These activities have a minor impact on land but could lead to significant delays if they do not proceed as required.

Part 3 of the Bill allows relevant persons to conduct activities for the purpose of selecting a site.

Certain State, Territory and Commonwealth laws will not apply to activities under Part 3 to the extent that they would regulate, hinder or prevent these activities.

Part 4-Acquisition or extinguishment of rights and interests.

Part 4 of the Bill allows the Minister to select a site, as the site for a facility, and to identify land required for an access road to the site.

Procedural fairness requirements will apply to these decisions.

Part 4 of the Bill allows for the acquisition or extinguishment of rights and interests in relation to the selected site and land required for an access road.

Part 4 of the Bill provides that the Minister may establish a regional consultative committee, once a site has been selected for a facility.

The Government is committed to ensuring community input and an open dialogue with regional interests on this important project.

Part 5-Conducting activities in relation to selected site

Part 5 of the Bill authorises certain persons to conduct activities on the selected site for the purposes of constructing a facility.

In conducting these activities the Environment Protection and Biodiversity Conservation Act 1999, the Australian Radiation Protection and Nuclear Safety Act 1998 and the Nuclear Non-Proliferation (Safeguards) Act 1987 must be complied with.

However certain other State, Territory and Commonwealth laws will not apply to activities under Part 5 to the extent that they would regulate, hinder or prevent these activities.

Part 6-Granting of rights and interest in land to original owners

Part 6 of the Bill preserves rules in the current Act allowing the Minister to grant certain acquired rights and interests, back to the original owners.

This refers to land that was nominated by a Land Council, before the opening of the nation-wide volunteer site-nomination process.

Part 7- Miscellaneous

Under Part 7 the Bill provides for affected parties, if there are any, to be compensated on just terms, where land is acquired for a facility.

Full details of the measures in the Bill are contained in the explanatory memorandum that has been circulated to honourable members.

I commend the Bill.

Protection of the Sea Legislation Amendment Bill 2010

Shipping is vital for world trade, particularly for an island nation such as Australia.

Nearly 4,000 ships carry commodities to and from Australia’s shores each year, carrying 99 per cent of our imports and exports, by volume. Australia has the 5th largest shipping task in the world.

It is inevitable that with such a large amount of shipping there will be pollution of the oceans and the atmosphere. As a Government, we are committed to preventing and reducing marine pollution where possible.

The best way of doing this is to ensure that Australian legislation reflects international standards.

This bill will amend two Acts to strengthen Australia’s comprehensive marine pollution prevention regime.

The International Maritime Organization (IMO), whose headquarters are in London, has adopted a number of Conventions which are intended to reduce pollution by ships.

The most important of these Conventions is the International Convention for the Prevention of Pollution from Ships which is generally referred to as MARPOL.

MARPOL has six technical Annexes which deal with different aspects of marine pollution. These are pollution by oil, noxious liquid substances in bulk, harmful substances carried by sea in packaged form, sewage, garbage and air pollution.

About 150 countries have adopted at least some of these Annexes.

Australia has adopted all six.

Schedule 1 of this Bill will implement amendments to Annex VI of MARPOL. Annex VI is intended to reduce air pollution by ships.

Adverse public health effects associated with air pollution include premature mortality, cardio-pulmonary disease, lung cancer and chronic respiratory ailments.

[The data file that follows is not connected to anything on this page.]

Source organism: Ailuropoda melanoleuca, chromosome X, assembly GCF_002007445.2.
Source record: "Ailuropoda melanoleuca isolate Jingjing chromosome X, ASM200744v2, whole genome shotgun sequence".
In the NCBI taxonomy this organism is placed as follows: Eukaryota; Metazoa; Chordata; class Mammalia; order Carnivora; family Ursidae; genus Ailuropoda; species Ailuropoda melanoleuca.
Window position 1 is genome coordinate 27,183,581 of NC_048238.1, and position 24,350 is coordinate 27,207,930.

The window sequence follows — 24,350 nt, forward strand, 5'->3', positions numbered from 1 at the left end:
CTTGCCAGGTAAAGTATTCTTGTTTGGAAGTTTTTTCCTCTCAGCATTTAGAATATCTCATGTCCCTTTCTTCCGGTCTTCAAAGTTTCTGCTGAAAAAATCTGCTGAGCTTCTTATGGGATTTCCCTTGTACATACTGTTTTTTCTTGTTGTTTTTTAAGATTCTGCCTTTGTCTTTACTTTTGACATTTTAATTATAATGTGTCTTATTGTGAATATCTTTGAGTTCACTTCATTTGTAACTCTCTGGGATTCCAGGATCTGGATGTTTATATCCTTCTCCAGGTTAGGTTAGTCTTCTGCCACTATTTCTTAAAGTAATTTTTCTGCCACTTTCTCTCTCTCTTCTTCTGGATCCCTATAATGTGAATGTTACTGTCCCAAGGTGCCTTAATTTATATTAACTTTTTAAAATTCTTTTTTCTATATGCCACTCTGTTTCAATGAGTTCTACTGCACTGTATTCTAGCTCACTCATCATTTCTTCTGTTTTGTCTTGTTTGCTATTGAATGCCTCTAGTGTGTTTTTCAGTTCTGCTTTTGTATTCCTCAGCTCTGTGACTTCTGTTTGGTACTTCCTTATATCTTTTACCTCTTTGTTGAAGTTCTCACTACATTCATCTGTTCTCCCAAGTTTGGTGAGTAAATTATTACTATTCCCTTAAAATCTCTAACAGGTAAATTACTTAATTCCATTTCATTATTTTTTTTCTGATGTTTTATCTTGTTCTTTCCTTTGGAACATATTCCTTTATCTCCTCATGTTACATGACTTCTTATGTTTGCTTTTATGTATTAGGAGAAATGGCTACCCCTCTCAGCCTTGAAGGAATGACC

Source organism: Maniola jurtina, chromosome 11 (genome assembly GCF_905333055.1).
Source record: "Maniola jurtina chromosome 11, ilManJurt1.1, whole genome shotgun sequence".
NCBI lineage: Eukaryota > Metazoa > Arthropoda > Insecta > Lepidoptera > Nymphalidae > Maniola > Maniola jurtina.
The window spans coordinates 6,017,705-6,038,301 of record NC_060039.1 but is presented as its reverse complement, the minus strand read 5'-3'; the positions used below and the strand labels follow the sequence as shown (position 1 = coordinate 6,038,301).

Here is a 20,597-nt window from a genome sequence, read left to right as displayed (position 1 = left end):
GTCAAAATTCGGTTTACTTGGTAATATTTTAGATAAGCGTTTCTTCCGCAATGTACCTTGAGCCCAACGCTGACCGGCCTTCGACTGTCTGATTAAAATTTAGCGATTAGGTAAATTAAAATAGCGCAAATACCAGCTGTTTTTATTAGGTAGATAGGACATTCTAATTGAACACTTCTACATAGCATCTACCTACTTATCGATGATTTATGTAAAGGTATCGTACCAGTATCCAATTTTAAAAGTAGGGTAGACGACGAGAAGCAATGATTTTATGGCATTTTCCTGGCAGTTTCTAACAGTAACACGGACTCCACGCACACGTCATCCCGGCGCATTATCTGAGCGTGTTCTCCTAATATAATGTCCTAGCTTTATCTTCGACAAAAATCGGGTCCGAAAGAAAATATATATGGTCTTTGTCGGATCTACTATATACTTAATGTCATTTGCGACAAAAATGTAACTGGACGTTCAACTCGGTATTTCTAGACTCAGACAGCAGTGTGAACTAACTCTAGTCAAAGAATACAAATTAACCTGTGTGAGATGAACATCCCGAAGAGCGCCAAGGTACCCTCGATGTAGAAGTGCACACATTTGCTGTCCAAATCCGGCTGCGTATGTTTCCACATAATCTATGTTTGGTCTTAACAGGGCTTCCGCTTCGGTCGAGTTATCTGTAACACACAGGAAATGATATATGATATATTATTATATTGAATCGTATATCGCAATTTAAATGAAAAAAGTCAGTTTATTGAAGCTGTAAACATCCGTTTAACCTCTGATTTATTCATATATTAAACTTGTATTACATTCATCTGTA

Annex VI places an upper limit on the emission of nitrogen oxides from marine diesel engines, limits the emission of sulphur oxides by limiting the sulphur content of fuel oil and prohibits the deliberate emission of ozone depleting substances from ships.

Amendments to Annex VI, which were agreed to by the IMO in October 2008, will enter into force on 1 July 2010. The main effect of these amendments is to provide for a progressive reduction in the permitted sulphur level in fuel oil used in ships.

The current maximum sulphur content of 4.5% will be reduced to 3.5% from 1 January 2012. Subject to a review to be conducted in 2018 by the IMO, it is further proposed that the sulphur content of fuel oil be reduced to 0.5% from 1 January 2020.

The IMO has agreed that some parts of the seas which are close to heavily populated areas be designated as Emission Control Areas. An Emission Control Area is an area in which there is a proven need for a further reduction of emissions from ships for health reasons.

At present, only two areas have been designated as Emission Control Areas - the Baltic Sea and the North Sea.

The current permitted sulphur content in fuels used in Emission Control Areas is 1.5%. It will be reduced to 1% from 1 July 2010 and to 0.1% from 1 January 2015.

In order to implement the progressive reduction in permitted sulphur content of fuel oil, the Bill provides for the maximum sulphur content to be set by regulation.

The proposed reduction in sulphur fuel content to 3.5 % from 1 January 2012 will have little practical impact on vessel operations in Australia. That is because the average sulphur level in world-wide fuel oil deliveries and the sulphur levels in fuel refined in Australia currently fall below the 3.5% cap.

Another important aspect of this Bill is to provide protection for persons or organisations who assist in the cleanup following a spill of fuel oil from a ship.

Recent experience demonstrates that even small oil spills can be very costly. For example, the cleanup and compensation costs following the spill of about 270 tonnes of fuel oil from the Pacific Adventurer off the south-east coast of Queensland in March 2009 exceeded 30 million Australian dollars.

It is therefore essential that persons or organisations not be deterred from providing assistance because they think they may become liable if their actions inadvertently lead to increased pollution.

The Bill includes a so-called responder immunity provision to protect persons and organisations who respond to a spill of fuel oil from liability provided they have acted reasonably and in good faith.

This Bill continues the Government’s efforts to enhance Australia’s marine pollution prevention regime.

Debate (on motion by Senator Chris Evans) adjourned.

Ordered that the bills be listed on the Notice Paper as separate orders of the day.

Sitting suspended from 6.31 pm to 8.00 pm